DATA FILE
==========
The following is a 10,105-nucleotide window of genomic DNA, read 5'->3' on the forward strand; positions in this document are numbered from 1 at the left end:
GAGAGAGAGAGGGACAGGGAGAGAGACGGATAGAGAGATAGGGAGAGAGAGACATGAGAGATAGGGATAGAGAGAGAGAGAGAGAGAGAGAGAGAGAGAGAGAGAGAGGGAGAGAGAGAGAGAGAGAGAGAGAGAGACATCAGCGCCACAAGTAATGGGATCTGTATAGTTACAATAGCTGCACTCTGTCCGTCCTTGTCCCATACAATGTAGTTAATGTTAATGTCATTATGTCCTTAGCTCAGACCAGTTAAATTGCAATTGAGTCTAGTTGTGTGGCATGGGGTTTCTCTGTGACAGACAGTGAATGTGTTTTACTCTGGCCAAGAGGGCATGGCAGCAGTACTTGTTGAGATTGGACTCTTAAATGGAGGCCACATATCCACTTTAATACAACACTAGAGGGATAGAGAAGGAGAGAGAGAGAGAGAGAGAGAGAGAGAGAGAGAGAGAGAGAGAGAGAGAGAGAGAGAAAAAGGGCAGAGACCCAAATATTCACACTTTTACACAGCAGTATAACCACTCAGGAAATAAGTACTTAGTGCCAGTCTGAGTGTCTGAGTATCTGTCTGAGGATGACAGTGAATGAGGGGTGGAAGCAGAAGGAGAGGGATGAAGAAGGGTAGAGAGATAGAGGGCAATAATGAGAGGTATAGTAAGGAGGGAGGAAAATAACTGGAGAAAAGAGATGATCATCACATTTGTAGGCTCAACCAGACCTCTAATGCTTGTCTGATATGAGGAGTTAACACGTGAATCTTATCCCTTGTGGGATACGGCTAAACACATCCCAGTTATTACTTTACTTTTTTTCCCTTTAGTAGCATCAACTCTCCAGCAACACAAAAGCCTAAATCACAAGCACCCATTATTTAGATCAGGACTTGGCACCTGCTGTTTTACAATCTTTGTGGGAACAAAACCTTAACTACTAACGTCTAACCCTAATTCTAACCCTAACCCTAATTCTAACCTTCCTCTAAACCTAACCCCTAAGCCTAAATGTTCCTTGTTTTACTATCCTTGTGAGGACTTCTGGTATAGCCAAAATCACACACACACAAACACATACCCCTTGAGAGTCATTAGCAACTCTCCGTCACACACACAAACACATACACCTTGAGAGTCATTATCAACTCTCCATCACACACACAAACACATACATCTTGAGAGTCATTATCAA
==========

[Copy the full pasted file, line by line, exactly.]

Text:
The following is a 10,105-nucleotide window of genomic DNA, read 5'->3' on the forward strand; positions in this document are numbered from 1 at the left end:
GAGAGAGAGAGGGACAGGGAGAGAGACGGATAGAGAGATAGGGAGAGAGAGACATGAGAGATAGGGATAGAGAGAGAGAGAGAGAGAGAGAGAGAGAGAGAGAGAGAGGGAGAGAGAGAGAGAGAGAGAGAGAGAGACATCAGCGCCACAAGTAATGGGATCTGTATAGTTACAATAGCTGCACTCTGTCCGTCCTTGTCCCATACAATGTAGTTAATGTTAATGTCATTATGTCCTTAGCTCAGACCAGTTAAATTGCAATTGAGTCTAGTTGTGTGGCATGGGGTTTCTCTGTGACAGACAGTGAATGTGTTTTACTCTGGCCAAGAGGGCATGGCAGCAGTACTTGTTGAGATTGGACTCTTAAATGGAGGCCACATATCCACTTTAATACAACACTAGAGGGATAGAGAAGGAGAGAGAGAGAGAGAGAGAGAGAGAGAGAGAGAGAGAGAGAGAGAGAGAGAGAGAGAAAAAGGGCAGAGACCCAAATATTCACACTTTTACACAGCAGTATAACCACTCAGGAAATAAGTACTTAGTGCCAGTCTGAGTGTCTGAGTATCTGTCTGAGGATGACAGTGAATGAGGGGTGGAAGCAGAAGGAGAGGGATGAAGAAGGGTAGAGAGATAGAGGGCAATAATGAGAGGTATAGTAAGGAGGGAGGAAAATAACTGGAGAAAAGAGATGATCATCACATTTGTAGGCTCAACCAGACCTCTAATGCTTGTCTGATATGAGGAGTTAACACGTGAATCTTATCCCTTGTGGGATACGGCTAAACACATCCCAGTTATTACTTTACTTTTTTTCCCTTTAGTAGCATCAACTCTCCAGCAACACAAAAGCCTAAATCACAAGCACCCATTATTTAGATCAGGACTTGGCACCTGCTGTTTTACAATCTTTGTGGGAACAAAACCTTAACTACTAACGTCTAACCCTAATTCTAACCCTAACCCTAATTCTAACCTTCCTCTAAACCTAACCCCTAAGCCTAAATGTTCCTTGTTTTACTATCCTTGTGAGGACTTCTGGTATAGCCAAAATCACACACACACAAACACATACCCCTTGAGAGTCATTAGCAACTCTCCGTCACACACACAAACACATACACCTTGAGAGTCATTATCAACTCTCCATCACACACACAAACACATACATCTTGAGAGTCATTATCAA